Isn’t it great when a loophole presents itself? Like when I’m staying away from sweets, but need not avoid my morning scone because, after all, it’s breakfast fare. Or when I’m being good about saving my money and find a twenty dollar bill on the street that’s begging to buy me lunch. Last summer the air conditioning in our office building went kerflooey while I was working on one less than stimulating assignment and we got to leave work early. (It’s not like we get snow days in Southern California, so this was no small victory.)
I’ve been good about not buying any more cookbooks since I started the blog. I decided then that I would spend more time actually cooking than indulging my recipe-reading hobby. In all honesty though, my shoebox-sized apartment has made it easy. With books stacked next to shoe boxes in the closet, stashed beneath the dresser, and sharing space with sweaters in drawers, it’s become increasing hard to find places to stash them. Still, I have been tempted.
Another loophole presented itself this Christmas when my parents gave me Sweet and Southern: Classic Desserts with a Twist by Ben Mims. In addition to some really beautiful food photos, this book has a slew of desserts I cannot wait to try. For a taste of things to come, I’ve been eyeing the Cashew Treacle Tart (a innovative take on Pecan Pie), the Black Forest Cake with chocolate and cherries, a Mississippi Mud Pie with torched marshmallow top, and the Pumpkin Kanafe, an autumnal (and distinctly American) take on the Middle Eastern syrup-soaked pastry.
For my first go at Sweet and Southern, I tried the Fig Bars because I am a sucker for “sweets” at breakfast and liked the shape of them. I usually use an 8-inch-square baking dish for granola bars, but this recipe calls for a 4-by-14-inch rectangular tart pan which makes for an elegant-looking treat.
These bars smell amazing while they bake. Ben Mims writes about his belief in “seasoning” his sweets with salt and vanilla extract much the same way most chefs believe in the necessity of seasoning their meat with salt and pepper. I think it was the larger-than-usual dose of vanilla in the crust – along with cinnamon and butter – that made my kitchen smell so wonderful. And the smell was a fair indication of tastes to come!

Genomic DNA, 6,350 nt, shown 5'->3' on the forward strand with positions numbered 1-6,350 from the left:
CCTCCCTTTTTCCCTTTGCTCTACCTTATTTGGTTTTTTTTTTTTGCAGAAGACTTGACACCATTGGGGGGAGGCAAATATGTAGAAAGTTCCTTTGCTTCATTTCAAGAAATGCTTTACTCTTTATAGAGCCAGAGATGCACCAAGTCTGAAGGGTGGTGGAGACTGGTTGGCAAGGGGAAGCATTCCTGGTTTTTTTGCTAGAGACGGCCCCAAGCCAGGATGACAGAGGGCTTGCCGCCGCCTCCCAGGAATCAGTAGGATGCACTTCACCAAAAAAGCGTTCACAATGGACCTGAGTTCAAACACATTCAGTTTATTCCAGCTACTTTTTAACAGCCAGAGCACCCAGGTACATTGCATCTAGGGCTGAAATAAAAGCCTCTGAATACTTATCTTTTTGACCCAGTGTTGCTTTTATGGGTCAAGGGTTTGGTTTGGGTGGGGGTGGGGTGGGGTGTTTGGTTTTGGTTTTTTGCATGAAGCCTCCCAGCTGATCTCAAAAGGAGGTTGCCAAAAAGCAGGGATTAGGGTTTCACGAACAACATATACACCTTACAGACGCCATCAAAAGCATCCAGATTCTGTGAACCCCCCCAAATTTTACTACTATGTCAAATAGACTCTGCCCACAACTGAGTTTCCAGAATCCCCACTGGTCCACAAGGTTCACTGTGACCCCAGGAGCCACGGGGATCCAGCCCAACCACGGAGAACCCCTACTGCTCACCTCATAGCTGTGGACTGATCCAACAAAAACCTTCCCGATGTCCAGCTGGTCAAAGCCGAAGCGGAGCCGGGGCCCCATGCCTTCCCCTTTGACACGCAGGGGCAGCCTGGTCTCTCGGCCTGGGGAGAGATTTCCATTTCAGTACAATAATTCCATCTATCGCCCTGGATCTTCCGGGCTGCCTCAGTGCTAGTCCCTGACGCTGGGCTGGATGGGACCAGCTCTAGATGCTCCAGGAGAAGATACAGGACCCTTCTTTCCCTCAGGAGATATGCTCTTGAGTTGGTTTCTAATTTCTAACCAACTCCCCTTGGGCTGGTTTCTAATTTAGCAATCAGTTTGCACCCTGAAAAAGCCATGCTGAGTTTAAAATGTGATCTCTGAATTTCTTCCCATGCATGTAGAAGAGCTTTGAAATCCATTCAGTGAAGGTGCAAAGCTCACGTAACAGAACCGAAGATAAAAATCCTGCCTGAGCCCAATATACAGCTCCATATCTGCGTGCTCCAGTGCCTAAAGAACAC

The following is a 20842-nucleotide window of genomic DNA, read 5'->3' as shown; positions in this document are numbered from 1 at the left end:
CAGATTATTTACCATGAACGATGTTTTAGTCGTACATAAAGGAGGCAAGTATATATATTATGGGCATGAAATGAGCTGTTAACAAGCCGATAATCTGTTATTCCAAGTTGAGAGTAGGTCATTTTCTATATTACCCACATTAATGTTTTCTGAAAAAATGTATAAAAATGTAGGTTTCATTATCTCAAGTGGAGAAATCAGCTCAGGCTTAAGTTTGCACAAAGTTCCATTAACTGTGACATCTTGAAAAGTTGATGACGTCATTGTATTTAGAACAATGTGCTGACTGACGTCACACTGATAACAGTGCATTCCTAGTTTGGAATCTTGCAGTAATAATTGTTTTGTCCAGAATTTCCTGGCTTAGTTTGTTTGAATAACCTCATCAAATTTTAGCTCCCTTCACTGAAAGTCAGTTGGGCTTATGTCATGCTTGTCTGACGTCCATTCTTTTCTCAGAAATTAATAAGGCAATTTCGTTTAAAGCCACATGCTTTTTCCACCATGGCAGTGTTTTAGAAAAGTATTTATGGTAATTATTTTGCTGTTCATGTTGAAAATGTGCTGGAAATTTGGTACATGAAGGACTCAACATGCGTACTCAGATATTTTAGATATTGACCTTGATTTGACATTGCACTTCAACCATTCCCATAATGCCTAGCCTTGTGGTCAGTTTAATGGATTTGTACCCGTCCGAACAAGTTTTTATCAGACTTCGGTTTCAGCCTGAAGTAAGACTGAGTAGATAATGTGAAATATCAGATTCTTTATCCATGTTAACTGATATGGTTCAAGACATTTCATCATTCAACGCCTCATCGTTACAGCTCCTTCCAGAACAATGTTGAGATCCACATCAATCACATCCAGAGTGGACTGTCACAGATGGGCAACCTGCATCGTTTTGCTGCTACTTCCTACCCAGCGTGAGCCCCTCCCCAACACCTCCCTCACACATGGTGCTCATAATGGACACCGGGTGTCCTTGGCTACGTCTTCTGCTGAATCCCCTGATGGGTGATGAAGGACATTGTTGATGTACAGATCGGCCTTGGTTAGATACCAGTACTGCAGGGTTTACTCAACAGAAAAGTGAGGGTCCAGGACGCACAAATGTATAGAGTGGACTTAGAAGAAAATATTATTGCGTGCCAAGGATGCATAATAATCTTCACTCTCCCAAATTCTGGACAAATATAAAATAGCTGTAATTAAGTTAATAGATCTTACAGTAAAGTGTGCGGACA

Makes one 4-by-14-inch rectangular tart
8 ounces dried Mission figs, stemmed and quartered
2 cups brewed black tea
2 tablespoons Lyle’s golden syrup
2 teaspoons fresh lemon juice
1 cup (2 sticks) unsalted butter, softened
1/2 cup sugar
1 tablespoons vanilla extract
1 teaspoon ground cinnamon
1/4 teaspoon Kosher salt
1 1/4 cups all-purpose flour
1 cup whole-wheat flour
In a medium-sized saucepan, combine the figs, tea, syrup, and lemon juice and bring to a boil. Lower the heat to a simmer and cook, stirring, until the figs are very soft and barely any liquid remains, about 10 minutes. (For me, it took about 20-25 minutes until most all of the liquid had been absorbed or evaporated; so don’t feel too tied to time estimates per cookbook instructions.) Transfer to a food processor and puree until smooth. Let cool completely while you make the dough.
Heat the oven to 350°F.
In the bowl of a stand mixer fitted with the paddle attachment, beat the butter, sugar, vanilla, cinnamon, and salt until fluffy. Add both flours and mix until just combined. Transfer three quarters of the dough to a 4-by-14-inch rectangular tart pan with a removable bottom and press it evenly into the bottom and up the sides to form thick sidewalls. Pour the fig filling over the dough, then break the remaining dough into large crumbles and sprinkle them over the filling until almost completely covered. Bake until golden brown and set, about 45 minutes. Let cool completely before cutting into bars.